No, and this is why this is a rant.
First off, the older I get the less patience I have for things that don’t work the way I need them to. If I have to fight with something, and can’t implement my own fix, I really just feel like it’s not worth my time. This is especially true if I had to pay for it. To be clear, I have my favorites, but every platform has some limitation or problem. No matter what, you’ve got to be willing to put up with one problem or another. Choosing a good computer is more a matter of picking which problems are the least annoying. Let’s go down the list.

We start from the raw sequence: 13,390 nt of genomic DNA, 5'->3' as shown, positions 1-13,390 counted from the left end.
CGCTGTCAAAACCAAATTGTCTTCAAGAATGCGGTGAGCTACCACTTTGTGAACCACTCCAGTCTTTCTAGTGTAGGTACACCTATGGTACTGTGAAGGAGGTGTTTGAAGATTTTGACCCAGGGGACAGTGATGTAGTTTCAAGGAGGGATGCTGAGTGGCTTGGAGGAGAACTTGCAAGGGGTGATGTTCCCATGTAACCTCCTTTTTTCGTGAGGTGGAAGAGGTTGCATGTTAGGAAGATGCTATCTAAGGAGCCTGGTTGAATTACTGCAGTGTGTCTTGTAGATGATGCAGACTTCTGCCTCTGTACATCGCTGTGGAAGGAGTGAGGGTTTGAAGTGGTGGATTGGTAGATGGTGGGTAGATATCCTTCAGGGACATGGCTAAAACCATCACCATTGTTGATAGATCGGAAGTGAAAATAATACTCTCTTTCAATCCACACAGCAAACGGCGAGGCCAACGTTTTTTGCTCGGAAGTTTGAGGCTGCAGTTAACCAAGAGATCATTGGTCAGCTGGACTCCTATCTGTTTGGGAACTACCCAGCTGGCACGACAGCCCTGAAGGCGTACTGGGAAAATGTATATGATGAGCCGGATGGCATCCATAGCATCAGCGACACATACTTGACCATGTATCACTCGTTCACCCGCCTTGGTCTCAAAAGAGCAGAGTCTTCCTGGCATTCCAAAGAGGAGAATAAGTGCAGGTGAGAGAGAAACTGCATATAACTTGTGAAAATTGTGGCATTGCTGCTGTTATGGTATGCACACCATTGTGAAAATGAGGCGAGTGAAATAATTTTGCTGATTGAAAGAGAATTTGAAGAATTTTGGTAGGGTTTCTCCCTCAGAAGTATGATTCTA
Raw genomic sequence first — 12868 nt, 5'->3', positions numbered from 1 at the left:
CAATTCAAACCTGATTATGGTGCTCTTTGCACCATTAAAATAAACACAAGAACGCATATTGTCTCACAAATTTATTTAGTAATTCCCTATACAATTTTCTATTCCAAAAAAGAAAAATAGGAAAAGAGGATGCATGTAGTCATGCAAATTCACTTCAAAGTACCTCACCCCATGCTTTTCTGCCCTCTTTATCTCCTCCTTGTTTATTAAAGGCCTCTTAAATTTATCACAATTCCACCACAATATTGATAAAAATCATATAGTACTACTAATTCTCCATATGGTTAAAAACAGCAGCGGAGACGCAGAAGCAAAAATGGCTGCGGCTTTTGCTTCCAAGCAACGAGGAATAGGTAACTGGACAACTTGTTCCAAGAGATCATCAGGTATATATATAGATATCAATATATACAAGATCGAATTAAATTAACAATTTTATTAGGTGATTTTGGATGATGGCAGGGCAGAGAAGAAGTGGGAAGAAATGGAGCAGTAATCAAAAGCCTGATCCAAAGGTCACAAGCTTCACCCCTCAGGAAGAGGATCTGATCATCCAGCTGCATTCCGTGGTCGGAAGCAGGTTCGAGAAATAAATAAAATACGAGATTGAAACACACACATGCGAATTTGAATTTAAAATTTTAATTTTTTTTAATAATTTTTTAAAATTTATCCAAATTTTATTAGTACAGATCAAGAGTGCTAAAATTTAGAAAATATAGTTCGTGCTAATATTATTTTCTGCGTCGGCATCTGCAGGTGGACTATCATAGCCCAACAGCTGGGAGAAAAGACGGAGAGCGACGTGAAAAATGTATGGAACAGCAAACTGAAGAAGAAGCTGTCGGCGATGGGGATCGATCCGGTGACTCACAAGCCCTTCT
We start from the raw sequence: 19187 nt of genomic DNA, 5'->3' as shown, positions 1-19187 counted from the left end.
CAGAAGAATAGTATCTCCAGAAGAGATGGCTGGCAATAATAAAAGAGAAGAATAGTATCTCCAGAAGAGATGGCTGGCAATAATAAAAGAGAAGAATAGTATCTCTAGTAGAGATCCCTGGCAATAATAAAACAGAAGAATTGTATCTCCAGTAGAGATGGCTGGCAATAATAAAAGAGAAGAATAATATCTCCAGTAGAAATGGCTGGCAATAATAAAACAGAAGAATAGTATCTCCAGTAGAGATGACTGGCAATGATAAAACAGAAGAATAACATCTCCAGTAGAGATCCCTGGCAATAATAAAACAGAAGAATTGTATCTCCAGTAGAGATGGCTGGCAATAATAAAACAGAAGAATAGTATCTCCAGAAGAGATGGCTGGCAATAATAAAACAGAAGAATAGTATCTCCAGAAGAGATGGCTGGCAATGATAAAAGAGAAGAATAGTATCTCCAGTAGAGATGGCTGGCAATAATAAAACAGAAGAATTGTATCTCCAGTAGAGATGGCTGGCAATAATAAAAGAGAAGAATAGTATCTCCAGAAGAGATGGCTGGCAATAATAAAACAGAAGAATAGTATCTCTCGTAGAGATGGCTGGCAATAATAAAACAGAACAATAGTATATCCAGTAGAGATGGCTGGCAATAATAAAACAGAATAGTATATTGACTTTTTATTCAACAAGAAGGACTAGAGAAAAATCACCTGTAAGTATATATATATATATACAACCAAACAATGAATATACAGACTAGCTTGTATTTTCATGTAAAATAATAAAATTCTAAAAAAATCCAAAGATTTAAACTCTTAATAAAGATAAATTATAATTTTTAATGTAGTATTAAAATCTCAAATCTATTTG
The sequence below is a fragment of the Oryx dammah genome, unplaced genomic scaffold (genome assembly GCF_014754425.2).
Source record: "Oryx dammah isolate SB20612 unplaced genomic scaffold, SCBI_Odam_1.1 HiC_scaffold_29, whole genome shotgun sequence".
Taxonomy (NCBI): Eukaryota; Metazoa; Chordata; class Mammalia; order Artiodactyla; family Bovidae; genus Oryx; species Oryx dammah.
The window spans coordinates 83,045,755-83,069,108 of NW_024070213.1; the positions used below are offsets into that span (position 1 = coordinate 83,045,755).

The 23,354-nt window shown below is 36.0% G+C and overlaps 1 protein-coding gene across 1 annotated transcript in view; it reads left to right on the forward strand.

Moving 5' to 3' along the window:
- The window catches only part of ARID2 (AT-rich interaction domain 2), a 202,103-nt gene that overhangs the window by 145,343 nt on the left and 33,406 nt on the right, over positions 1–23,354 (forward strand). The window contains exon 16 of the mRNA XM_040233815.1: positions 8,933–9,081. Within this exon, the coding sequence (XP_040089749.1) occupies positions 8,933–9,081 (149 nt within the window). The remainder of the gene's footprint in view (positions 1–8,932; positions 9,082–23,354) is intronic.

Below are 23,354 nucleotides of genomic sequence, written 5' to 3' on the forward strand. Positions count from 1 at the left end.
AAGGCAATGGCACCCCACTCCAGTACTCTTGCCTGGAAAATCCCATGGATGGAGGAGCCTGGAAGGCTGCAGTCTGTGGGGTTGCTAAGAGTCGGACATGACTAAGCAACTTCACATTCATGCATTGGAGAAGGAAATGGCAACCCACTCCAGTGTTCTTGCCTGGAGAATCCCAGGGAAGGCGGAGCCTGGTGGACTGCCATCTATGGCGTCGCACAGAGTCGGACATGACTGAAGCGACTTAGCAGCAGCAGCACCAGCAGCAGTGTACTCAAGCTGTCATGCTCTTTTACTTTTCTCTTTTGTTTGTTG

I’ll start with mobile platforms (let’s just lump iPad, Surface, Nexus, Galaxy, and so on into a single category). There are two key problems you’ve got to deal with. The first is the ability to manage documents. These types of devices allow one document to be open at a time, and to be really effective, require you to use some cloud-based hosting service for your data, which I suppose is fine, but it’s not particularly efficient and requires you to have access to Wi-Fi whenever you want to work. While Wi-Fi is ubiquitous, it’s not a guarantee. For drafting an initial manuscript or jotting down ideas I think these platforms are convenient, but really work out to the equivalent of a very expensive pad of paper. Thinking about only getting one document at a time, imagine you’re trying to do research and cross-reference some notes? Perhaps you’re attempting to make some edits that will blend events in two chapters to make one good chapter instead of two weak ones? Put multiple documents together? These devices aren’t designed for that sort of work flow. Trying to manage a large scale-project with lots of files would be challenging to impossible on one of these things. The other key problem is the interface. A touch-screen isn’t an ideal way to type and the tiny plug-in keyboards you get for most of these are not comfortable for lots of writing. Not only that, I cringe to think of the challenge in copying, pasting, and formatting on those.